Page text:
temporarily accelerated the capital cost allowance treatment of investments in machinery
and equipment," Flaherty says. "We will extend the 50% straight-line accelerated capital
cost allowance rate by two years."
Other proposed initiatives that affect business owners include:
Reduced Employment Insurance premium rates to $1.73 per $100 of insurable
earnings, their lowest level since 1982.
A repeal of section 18.2 of the Income Tax Act. This section is scheduled to come into
force in 2012 and will affect businesses by constraining the deductibility of interest in
certain situations in which a Canadian corporation uses borrowed funds to finance a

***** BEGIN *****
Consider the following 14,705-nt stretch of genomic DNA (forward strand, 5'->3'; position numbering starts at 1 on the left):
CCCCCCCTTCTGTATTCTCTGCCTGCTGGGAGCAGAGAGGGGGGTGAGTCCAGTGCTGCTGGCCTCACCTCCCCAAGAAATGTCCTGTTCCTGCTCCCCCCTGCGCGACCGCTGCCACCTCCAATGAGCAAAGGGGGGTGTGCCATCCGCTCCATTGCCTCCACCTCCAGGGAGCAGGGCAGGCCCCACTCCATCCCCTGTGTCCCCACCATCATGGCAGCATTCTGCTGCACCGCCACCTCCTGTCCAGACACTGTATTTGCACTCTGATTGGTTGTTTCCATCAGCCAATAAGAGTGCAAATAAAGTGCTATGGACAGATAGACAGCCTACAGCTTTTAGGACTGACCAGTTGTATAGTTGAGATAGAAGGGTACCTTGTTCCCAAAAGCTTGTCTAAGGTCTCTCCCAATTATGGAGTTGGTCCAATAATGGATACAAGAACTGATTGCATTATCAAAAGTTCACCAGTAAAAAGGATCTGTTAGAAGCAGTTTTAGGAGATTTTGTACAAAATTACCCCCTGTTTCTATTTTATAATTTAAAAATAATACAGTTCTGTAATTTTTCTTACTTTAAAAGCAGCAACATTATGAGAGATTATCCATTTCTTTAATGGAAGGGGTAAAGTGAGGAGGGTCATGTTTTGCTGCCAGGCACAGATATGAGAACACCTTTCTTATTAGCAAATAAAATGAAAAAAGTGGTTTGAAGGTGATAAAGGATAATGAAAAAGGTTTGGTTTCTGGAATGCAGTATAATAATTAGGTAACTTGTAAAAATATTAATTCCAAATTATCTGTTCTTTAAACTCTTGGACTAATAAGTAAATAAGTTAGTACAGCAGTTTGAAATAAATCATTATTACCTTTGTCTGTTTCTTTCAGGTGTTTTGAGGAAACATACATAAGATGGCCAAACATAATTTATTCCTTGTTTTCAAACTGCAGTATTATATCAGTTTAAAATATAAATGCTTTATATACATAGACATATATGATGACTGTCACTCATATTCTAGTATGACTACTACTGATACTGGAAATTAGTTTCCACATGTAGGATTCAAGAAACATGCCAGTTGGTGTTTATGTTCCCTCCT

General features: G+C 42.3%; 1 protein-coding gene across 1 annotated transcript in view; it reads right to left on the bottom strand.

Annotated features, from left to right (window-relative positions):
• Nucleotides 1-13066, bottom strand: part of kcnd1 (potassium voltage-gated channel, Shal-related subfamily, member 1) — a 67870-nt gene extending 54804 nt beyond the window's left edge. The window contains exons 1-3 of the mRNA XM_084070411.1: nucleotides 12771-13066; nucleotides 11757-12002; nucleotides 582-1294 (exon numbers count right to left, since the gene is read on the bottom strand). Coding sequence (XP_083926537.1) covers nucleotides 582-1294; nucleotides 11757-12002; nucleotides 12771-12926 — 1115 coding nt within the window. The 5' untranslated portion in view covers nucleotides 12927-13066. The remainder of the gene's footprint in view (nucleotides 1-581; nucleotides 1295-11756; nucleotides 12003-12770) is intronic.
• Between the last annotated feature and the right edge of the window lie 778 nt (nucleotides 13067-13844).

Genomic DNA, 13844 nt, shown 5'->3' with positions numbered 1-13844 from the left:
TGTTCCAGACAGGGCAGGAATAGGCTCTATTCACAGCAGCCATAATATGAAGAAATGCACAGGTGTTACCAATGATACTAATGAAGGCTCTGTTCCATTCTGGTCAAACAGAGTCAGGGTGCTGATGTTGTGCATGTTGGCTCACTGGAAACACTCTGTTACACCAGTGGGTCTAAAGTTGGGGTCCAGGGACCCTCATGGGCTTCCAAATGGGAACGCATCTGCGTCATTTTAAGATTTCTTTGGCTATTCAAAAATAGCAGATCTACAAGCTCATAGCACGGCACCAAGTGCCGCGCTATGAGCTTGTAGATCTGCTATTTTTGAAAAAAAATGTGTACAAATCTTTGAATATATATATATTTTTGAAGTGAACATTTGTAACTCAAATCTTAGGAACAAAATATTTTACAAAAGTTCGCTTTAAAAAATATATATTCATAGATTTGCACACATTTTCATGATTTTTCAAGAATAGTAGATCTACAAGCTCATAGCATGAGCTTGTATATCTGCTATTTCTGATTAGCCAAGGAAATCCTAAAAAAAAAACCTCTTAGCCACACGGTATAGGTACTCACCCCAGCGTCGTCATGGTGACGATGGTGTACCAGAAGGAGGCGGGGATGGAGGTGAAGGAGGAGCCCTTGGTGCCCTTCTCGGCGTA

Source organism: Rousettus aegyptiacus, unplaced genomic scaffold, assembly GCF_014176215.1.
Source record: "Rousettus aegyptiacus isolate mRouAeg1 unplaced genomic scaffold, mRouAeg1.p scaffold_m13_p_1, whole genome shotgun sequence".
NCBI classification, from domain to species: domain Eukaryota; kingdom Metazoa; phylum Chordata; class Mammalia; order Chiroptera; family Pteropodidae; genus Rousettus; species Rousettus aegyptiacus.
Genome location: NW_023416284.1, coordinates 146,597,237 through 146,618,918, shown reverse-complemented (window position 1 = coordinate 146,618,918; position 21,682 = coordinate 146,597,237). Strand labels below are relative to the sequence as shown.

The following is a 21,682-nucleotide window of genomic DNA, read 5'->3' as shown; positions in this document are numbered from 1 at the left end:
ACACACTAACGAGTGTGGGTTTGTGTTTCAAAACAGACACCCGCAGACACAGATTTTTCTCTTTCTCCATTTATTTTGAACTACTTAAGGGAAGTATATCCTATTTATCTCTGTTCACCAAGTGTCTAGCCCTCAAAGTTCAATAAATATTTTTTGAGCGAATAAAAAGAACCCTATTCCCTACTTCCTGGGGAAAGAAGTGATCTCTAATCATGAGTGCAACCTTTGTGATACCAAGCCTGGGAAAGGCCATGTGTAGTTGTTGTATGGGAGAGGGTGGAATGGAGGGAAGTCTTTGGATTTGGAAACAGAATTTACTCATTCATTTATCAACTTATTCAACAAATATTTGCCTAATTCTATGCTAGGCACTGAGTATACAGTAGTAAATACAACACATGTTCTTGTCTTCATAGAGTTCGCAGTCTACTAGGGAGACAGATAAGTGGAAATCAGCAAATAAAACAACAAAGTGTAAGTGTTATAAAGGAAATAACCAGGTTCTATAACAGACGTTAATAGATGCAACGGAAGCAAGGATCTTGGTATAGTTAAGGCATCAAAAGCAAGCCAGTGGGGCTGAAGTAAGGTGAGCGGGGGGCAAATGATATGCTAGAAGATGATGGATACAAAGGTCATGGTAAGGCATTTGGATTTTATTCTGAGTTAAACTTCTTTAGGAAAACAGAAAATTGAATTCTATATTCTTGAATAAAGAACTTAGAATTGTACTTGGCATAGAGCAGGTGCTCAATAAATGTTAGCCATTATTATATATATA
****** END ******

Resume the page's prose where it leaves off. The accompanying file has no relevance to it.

foreign affiliate. "Early action is being taken in relation to the panel's recommendation
concerning section 18.2 because of the conclusions of the panel on the potential effects of
the provision on foreign investment by Canadian multinational firms, particularly in the
context of the current global financial environment. Accordingly, it is proposed that
section 18.2 be repealed."
Increasing access to credit for small business through proposed amendments to the
Canada Small Business Financing Program and the Business Development Bank of
Canada.
Home-buying and home ownership
First-time home-buyers who are eyeing the market, and those interested in making
renovations in the next year or two, are also on the government's thoughts this year. To
encourage home ownership and home construction, the finance minister proposes to
increase the amount first-time homebuyers can withdraw from their RRSPs to purchase
or build a home — from $20,000 to $25,000. It also proposes to establish a first-time